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From Phyllida's Desk

Escape Artists

A couple of weeks ago I heard a talk by Francine Prose, author of Reading Like a Writer: A Guide for People Who Love Books and for Those Who Want to Write Them. Like many writers of fiction, Ms. Prose uses the word “books” here to mean novels, and her talk was similar to the first part of Reading, a discussion of the reasons people read, or might want to. First on her list was: Escape.  Read More 
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Labels: Sick, Obese and Prejudiced?

Most of us have heard about “Tea Party” candidate Sharron Angle telling a group of Hispanic students, “Some of you look a little more Asian to me.” I read one interpretation which claimed Ms. Angle was attempting to show that she didn't “see race,” but reactions were, naturally, mostly negative. Nobody wants to be labeled by an outsider telling us what category she thinks we belong to.  Read More 
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Becoming Lady Amalie

Readers of my LiveJournal blog may have noticed that my user name is Ann_Amalie. Some may have wondered where that came from. When I first started to write (fanfiction set in a sword-and-sorcery world), “Amalie” was my alter ego. She was a telepath, a misfit, who comes to this fantasy world in  Read More 
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Perception and Reality

Since my last post, (Seeing Blue) I've been thinking more and more about perception in a larger sense. By “perception,” I mean the way the act of seeing, or more precisely, reading, determines the way in which we understand a work of fiction.

“The camera doesn't lie,” we often hear, especially after being confronted with yet another candid snapshot of one's “self” looking like a star-nosed mole having a bad hair day.  Read More 
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Seeing Blue

In the third season of Mad Men, Don Draper's latest extramarital interest, a freethinking schoolteacher, asks that unanswerable question: How do we know what you call “blue” is the same thing I see and call blue? Now a new book goes even further, telling us English has more color words that many other languages, and that ancient Greek appeared to have no word for blue at all. (Through the Language Glass: Why the World Looks Different in Other Languages, by Guy Deutscher. Metropolitan Books/Henry Holt)
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Pride and Prejudice and Myrmidons

My second novel, Pride/Prejudice, as the / in the title indicates, is a kind of "slash" fiction, a version of Jane Austen's Pride and Prejudice with same-sex relationships between the characters. Of course, by describing the story this way, I seem to be implying that the original novel is "heterosexual," and that by "slashing" it I've changed the characters or the story--that I've "homosexualized" it. Even the publishing contract describes the book as one in which Austen's characters are "turned" bisexual.  Read More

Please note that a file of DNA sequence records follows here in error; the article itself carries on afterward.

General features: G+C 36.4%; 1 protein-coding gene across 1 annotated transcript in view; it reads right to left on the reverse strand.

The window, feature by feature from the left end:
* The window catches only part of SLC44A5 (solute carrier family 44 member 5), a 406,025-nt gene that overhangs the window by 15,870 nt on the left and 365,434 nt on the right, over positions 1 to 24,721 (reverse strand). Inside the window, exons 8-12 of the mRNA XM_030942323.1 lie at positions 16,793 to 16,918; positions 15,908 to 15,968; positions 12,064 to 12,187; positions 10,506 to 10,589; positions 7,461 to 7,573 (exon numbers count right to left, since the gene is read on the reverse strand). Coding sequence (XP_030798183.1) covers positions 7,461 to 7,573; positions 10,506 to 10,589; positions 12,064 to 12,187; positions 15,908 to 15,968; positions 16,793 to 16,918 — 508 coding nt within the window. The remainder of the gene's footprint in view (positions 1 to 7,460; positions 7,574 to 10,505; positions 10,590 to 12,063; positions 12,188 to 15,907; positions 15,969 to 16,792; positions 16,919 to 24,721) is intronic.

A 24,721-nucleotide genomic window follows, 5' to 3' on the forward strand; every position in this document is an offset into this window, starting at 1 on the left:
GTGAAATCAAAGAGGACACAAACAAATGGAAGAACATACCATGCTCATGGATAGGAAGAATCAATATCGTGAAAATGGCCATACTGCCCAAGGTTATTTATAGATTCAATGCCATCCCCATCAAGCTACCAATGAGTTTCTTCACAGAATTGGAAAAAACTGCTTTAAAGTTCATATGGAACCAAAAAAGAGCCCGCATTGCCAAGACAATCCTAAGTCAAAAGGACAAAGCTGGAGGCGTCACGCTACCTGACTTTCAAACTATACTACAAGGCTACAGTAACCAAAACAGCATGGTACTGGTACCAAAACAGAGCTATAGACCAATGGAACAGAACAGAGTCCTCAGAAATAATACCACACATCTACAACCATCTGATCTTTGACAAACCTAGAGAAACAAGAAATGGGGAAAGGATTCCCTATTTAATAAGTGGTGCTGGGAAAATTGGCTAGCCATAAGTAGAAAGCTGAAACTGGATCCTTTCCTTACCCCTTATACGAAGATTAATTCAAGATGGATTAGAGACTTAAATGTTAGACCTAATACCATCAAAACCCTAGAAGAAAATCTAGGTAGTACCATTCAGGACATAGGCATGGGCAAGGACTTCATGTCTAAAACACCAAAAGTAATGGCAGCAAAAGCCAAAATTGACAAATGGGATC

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Bette Davis Performs in North Carolina

No, this is not simply an excuse to say "What a dump," although I sure felt like saying it when I got back to my dusty apartment from my "mini-tour" of western North Carolina.

My reference to the movie star is about her persona, not any particular quotation.  Read More 
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Sleeping With the Enemy

I'm leaving in a day or two on my one event to promote my Pride/Prejudice: a three-day "mini-tour" of western North Carolina, centered around an invitation to the cosmopolitan Malaprop's in Asheville, and including appearances at two other independent bookstores.

Many people, when they hear I've had a second book published, routinely ask if I'm going on a book tour, even though, for most authors, the tour is no more a part of our lives than manual typewriters or fountain pens (which people also assume we use). We persist in our beloved stereotype of the shy writer who dreads speaking in public, with the agent or publisher pushing this reluctant wallflower into the spotlight, a modern Iphigenia sacrificed for favorable trade winds, or at least good PR.
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The Pleasures and Perils of Prono

I got my first angry e-mail message the other day from a Jane Austen fanfic site:

“It is thoroughly disgusting to read of your use of the P&P characters to write prono [sic] to Jane Austen's works.
You should be ashamed but I am sure the money you are raking makes it all worth it to you.”

Where to start? Surely Austen fanfic writers are better spellers, although perhaps it's a clever device for getting the message past my e-mail program's spam filter. And does anyone really believe that writers like me are “raking” in money? Seriously? Or that we write for any other reason than that we need to, have to--that it's a labor of love? And what, exactly, do fanfic writers do, if not “use” another writer's characters? And why is using them in anything, from “prono” to alphabet books to Christian inspirational romance, reprehensible?  Read More 
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Emma's Perfect Mood

I saw the “new” Emma (from the BBC) the other night. And I'm in love: with Emma herself, as portrayed by Romola Garai; with Blake Ritson (Mr. Elton); with Tamsin Greig (Miss Bates)—and most of all, with what I can only call the “mood” of the production. I haven't been so excited—heart racing, blood pounding, given to jumping up and exclaiming out loud unexpectedly and out of context—since I saw Prick Up Your Ears, Alan Bennet's amazing screenplay of John Lahr's book about Joe Orton.  Read More 
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